Making Food Fair

A documentary accounts working conditions of farm workers and those who advocate fair farm-labor practices.

by Dani Yokhna
"Fair Food: Field to Table" documents farm-worker conditions
Courtesy Rick Nahmias
The Fair Food: Field to Table documentary raises awareness about farm-worker conditions as well as encourages consumers to find out how the food they purchase is produced.

To many consumers in the U.S., the food industry is an abstract concept. When asked where their chicken or their tomatoes come from, many promptly reply, “The grocery store.”

But for others, the idea is more vivid. When they think of the food on their table, they think of the farms where the food was harvested and the workers who toiled in labor to grow that food. Instead of a black abyss containing a food-generating machine, they see a specific person. However, in many cases in the country, that image is a bleak one.

According to the creators of the Fair Food Project—the California Institute for Rural Studies in collaboration with writer and photographer Rick Nahmias—about 2.5 million U.S. farm workers receive an income of about $11,000 per year, a wage that hasn’t risen in the past 30 years and is about half the 2009 poverty line for a family of four.

The project’s three-part online documentary, Fair Food: Field to Table, takes a look at the reality of farm workers from three different perspectives. In the first part, the documentary shows the nearly slave-like working conditions and the substandard living environment that a lot of farm workers endure. The second part takes the perspective of farm owners who are working to enforce fair labor standards and cultivate a communicative relationship with farm workers. It shows how these practices not only benefit the workers, but also the farm’s productivity. The final part chronicles the advocates whose mission is to change the farm and food industry to focus on consumer consciousness of farm labor practices.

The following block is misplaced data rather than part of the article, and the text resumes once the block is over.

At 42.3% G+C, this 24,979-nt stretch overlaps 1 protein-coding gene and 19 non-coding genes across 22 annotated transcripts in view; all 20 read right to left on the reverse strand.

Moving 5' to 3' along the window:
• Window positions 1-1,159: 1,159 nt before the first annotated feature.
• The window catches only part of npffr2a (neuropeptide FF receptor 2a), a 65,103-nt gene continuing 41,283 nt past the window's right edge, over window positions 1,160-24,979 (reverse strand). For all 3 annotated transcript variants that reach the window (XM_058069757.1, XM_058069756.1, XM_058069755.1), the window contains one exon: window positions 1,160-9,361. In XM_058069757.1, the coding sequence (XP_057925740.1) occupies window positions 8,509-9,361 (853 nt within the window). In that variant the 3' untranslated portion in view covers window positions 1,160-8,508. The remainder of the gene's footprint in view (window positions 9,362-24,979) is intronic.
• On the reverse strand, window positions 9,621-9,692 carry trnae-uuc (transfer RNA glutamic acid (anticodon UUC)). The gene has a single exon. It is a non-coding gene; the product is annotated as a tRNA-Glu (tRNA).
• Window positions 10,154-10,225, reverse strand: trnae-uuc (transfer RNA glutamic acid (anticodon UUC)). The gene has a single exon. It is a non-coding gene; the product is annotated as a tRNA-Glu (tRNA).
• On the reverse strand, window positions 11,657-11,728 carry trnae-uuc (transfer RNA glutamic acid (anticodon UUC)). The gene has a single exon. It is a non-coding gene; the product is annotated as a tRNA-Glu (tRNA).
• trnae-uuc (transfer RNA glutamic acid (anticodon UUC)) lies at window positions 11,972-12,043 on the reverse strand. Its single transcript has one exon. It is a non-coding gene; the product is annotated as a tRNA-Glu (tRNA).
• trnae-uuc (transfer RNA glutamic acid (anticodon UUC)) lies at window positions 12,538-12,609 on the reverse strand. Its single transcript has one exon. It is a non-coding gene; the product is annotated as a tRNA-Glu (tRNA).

Although it’s a short 20 minutes, the documentary gives an introduction to the plight of farm workers and leaves the viewer wanting to do more—and that’s exactly idea the creators had in mind.

“There are so many harsh exposés on farm workers—and rightfully so—but very little for people who wanted to go to the next level,” said Nahmias, who served as the documentary’s creative director.

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This documentary, he said, offers opportunities to people who want to affect change and also looked at farms that have a positive relationship with farm workers. It is an education tool aimed to raise awareness among student and university groups, purveyors of produce for large corporations, and corporate responsibility organizations.

According to Nahmias, a great place for people advocating fair food to start is the local farmers’ market.

“Have dialogues with the farmers about payment, housing and conditions for farm workers and let them know you care,” he said.

He also suggested those who work at large companies with cafeterias to find out where their food is sourced from and look into how to bring “fair food” to the table.

In addition to being shown online, Fair Food: Field to Table will be shown at the EcoFarm conference Jan. 20 to 23, 2010, in Pacific Grove, Calif., as well as other conferences and universities around the country.

To view the documentary or to learn more about farm worker issues, visit the Fair Food Project’s website.

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